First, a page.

It doesn’t matter, in the end. In the end there is a silence, perhaps the quiet we’ve been straining towards our entire life. In the end the truth is humble and confident, a wordless proclamation- all is over, and you may rest now.
We may tell each other- swear to each other- that it will get better; it is a nice sentiment. But I have seen destruction and I know now that some people can never be fixed. That some things will stay broken forever. That some pages were torn in the most crucial of places and thrown mercilessly into a frenzied wind. There will be no putting it back together. There is no hope in the wreckage. It just is. It is stronger than all attempts and the goodwill to change. It is stronger than everything, because it is irreparable at its essence, because something was ripped in a place so secret, we can never find it again and glue it together at the seams. It is a difficult thing for us to bear- the finality of some things. But they are, nevertheless, final.
We may grow stronger in the face of our pain, but we also grow quieter. Words lose their weight; they flutter pathetically, flapping their damaged wings, succumbing to the ashes. We may try to build structures, create an image of the suffering, of the loss that holds our faces in the night, but we flail- we are children clumsy in our eagerness.
We have no words to describe the things that hurt us most. All the tiny, significant details- the smells and the textures and the rush of the blood inside us- are scattered cross the floor of our minds, thousands shards of glass. And we struggle to assemble something decent together- something to give over to the people we trust, and we cannot- there is nothing to say. We try- spill forth hushed and shaky fragments, sentences that bleed: I was hurt. I’m haunted by the glint of his teeth; I’m haunted by the lilt of her laugh. One time I wanted to die. Sometimes I starve to feel the sharp agony; a comfort. I don’t think I really believe in love. I watched someone die once. I never got to mourn my failures; I am afraid of success, I am afraid of rejection, I am afraid of the ocean, of the graveyard, of men, I am afraid… How cold and alone these sentences lay, how they shiver in their nakedness. No one dares to scoop them up, to carry them somewhere warm. No one dares to look them in the face, to touch them. All these little ugly things we leave unsaid, they live huddled round the fire in the cave that is our heart; they have long become frightened of the sun.
One of my friends got tired of the wait, sick of the noise, wanted to cut short to the end. I told her I’d keep tabs on her, bring here Boston Kreme donuts every day, take her to the movies, challenge every demon in her mind to a duel and slice its head open on the concrete. I get it, I said. But don’t you dare touch those damn pills. Don’t you dare plunge into the darkness alone. Don’t you dare think you have the right . And the truth is, looking back- who was I to say that? Who are we to keep other people from pursuing the silence?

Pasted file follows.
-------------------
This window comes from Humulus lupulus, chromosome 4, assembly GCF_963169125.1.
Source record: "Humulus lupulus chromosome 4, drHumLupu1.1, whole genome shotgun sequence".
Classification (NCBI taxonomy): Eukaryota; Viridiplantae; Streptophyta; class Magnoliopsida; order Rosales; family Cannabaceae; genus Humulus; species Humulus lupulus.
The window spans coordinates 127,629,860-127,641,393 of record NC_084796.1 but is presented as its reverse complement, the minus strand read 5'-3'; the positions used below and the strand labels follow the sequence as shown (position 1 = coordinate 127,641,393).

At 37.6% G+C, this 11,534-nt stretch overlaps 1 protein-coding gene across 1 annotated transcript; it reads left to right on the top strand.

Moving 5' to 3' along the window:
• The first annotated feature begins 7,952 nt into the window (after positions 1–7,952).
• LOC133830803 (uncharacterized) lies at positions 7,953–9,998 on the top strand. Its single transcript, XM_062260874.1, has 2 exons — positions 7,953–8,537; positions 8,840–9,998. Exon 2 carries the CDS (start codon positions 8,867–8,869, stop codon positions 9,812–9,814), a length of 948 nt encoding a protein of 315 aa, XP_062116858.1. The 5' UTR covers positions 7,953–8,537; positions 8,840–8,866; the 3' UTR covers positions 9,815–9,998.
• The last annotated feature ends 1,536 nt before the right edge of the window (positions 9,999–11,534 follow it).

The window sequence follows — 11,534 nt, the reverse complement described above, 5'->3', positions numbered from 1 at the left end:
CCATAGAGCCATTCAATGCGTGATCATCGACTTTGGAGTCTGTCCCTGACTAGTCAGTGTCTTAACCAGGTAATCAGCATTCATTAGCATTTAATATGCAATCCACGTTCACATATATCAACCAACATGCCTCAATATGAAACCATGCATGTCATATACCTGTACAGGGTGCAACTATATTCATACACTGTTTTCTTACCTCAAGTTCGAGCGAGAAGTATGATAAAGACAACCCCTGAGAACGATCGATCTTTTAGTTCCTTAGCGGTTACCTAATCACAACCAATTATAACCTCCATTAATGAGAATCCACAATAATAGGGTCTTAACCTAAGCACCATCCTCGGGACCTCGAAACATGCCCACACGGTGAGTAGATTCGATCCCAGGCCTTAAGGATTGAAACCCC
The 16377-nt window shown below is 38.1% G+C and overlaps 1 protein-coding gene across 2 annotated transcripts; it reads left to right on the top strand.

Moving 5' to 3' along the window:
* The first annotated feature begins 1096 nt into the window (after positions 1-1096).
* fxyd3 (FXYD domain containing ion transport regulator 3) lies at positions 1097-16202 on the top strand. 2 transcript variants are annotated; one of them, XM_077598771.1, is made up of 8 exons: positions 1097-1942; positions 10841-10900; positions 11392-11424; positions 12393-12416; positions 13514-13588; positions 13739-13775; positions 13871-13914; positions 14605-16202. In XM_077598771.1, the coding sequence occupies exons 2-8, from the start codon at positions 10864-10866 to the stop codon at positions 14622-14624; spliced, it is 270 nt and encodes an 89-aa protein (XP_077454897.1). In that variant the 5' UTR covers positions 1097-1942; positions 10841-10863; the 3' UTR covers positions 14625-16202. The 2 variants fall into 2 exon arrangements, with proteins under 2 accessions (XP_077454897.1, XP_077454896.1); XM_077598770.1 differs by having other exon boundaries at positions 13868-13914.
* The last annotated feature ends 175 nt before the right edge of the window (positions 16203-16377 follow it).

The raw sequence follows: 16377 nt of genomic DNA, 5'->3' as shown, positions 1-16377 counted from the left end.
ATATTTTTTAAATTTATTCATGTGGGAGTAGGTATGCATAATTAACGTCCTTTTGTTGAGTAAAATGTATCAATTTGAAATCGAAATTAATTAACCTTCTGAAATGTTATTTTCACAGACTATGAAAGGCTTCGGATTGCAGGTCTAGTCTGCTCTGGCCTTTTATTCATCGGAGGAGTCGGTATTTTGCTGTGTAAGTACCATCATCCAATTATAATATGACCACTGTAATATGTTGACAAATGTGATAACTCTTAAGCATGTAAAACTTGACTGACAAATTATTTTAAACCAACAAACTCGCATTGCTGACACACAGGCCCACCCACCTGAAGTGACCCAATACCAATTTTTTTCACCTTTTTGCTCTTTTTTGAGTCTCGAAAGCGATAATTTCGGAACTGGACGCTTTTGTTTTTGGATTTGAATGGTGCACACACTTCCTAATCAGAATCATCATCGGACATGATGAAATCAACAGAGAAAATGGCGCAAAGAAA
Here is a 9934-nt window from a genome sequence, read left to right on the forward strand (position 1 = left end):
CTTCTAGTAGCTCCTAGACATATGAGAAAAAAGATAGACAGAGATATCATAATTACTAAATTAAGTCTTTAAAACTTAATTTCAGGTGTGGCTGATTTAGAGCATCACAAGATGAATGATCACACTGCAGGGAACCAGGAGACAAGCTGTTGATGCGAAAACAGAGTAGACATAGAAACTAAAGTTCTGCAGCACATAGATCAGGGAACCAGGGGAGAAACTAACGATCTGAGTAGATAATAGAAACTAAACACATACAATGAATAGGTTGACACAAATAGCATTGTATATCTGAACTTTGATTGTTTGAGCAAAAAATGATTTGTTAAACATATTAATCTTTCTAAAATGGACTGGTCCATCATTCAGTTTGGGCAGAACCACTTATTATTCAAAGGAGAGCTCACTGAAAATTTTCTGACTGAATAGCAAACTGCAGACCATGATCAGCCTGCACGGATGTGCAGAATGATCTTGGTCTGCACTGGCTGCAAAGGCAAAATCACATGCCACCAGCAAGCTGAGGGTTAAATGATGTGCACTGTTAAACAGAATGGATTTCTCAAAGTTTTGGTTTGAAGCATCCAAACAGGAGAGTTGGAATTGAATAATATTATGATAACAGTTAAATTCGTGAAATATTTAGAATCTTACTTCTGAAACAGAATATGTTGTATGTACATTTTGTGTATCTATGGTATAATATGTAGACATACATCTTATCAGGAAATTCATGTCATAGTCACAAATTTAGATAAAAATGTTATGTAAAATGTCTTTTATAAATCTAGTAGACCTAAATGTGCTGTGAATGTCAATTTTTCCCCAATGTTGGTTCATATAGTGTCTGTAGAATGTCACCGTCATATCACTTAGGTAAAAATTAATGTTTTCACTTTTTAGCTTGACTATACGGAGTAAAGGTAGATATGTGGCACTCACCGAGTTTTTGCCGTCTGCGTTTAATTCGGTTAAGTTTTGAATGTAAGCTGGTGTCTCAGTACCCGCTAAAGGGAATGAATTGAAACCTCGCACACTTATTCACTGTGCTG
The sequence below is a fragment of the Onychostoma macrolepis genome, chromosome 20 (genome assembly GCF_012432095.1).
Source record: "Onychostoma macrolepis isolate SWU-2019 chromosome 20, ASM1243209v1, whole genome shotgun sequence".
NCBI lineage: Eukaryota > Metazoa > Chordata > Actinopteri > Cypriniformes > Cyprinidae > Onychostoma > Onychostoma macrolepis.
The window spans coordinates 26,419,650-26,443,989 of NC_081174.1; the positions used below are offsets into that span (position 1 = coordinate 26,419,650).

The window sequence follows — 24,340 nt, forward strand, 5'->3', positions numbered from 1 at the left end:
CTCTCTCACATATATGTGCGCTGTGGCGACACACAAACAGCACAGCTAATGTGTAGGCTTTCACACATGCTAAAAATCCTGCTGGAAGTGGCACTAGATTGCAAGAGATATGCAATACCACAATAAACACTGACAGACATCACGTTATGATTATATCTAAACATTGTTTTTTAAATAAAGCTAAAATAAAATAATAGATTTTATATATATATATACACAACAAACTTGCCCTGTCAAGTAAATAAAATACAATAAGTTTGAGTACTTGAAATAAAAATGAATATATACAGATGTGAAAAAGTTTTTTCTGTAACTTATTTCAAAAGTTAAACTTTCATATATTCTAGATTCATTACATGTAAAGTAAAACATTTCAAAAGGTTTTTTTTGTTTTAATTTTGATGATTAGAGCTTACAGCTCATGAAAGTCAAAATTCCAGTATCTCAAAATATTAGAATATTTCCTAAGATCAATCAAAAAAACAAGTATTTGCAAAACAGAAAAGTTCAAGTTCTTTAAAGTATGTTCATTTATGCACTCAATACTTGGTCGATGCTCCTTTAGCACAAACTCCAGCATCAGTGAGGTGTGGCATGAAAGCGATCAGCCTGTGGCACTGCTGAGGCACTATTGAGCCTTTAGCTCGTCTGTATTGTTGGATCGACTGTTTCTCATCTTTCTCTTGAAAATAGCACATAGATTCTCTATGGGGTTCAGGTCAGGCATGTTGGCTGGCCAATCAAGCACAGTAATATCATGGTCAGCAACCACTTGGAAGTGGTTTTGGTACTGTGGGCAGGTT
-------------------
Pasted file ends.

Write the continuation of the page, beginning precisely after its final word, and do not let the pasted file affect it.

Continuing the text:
I don’t know much of death; I was little exposed. But I do know a bit about life; and what a tragedy life can become. How life can turn into a hole you’ve dug for yourself, a hole so deep and so dark that you’ve long despaired of an alternative- you’ve lost the shovel, the ladder, everything. How life can turn to something heavy and suffocating; a boulder on your chest, a burden you struggle to keep steady on your shoulders. How life can turn to something lonely and perplexing, to something that needs to be survived, tolerated. Life is a tragedy when you give in, when you lay down your weapons and surrender, when you hold your eyes closed against the current of the days and will yourself alive through the moments.
In the Torah, we are commanded to make a choice, every day, every single moment of our lives. G-d says: “I call today upon heaven and earth as witnesses for you. I have set before you life and death, blessing and curse. And you shall choose life.” (Deuteronomy 30:19). Choose life… Choose ice cream in the snow fall. Choose to tell her, “I love you.” Choose to go running in the rain, till your skin is drenched and your calves burn and your shoulders and legs tremble. Choose to laugh with abandon and to cry in the theater. Choose books at the fireplace and buying your friend a caramel latte with whipped cream, on a Monday, just because. Choose freedom. Choose traveling cross country with a backpack and a thirsty mind and a swollen heart. Choose the dollar bill crumbled in your back pocket, choose the guy cradling the scribbled Starbucks cup on the sidewalk- choose mercy. Choose giving in even when you know you’re right. Choose parasailing, and biking, and hiking forest trails swathed in sunlight. Choose to love, to throw caution to the wind and feed pieces of yourself to all the people in your life; choose your life, choose to live.
And in the end, there will be no music. Not even your favorite song. In the end there will be no pledges, no reassurances, no explanations. There will be no laughter, no shouting, not even a whisper. There will be no sudden subways growling by, no car horns or dog barks or rude ringtones slicing the air. There will be no words, no sounds, no prayer. There will be only you- your mouth and your throat and your heart scraped raw and tender, your life unfurling, gently, like a blanket over grass. Your essence, stunned and shy. In the end, there will be the discovery. You will find the silence in the screaming. And you will find your self in the silence.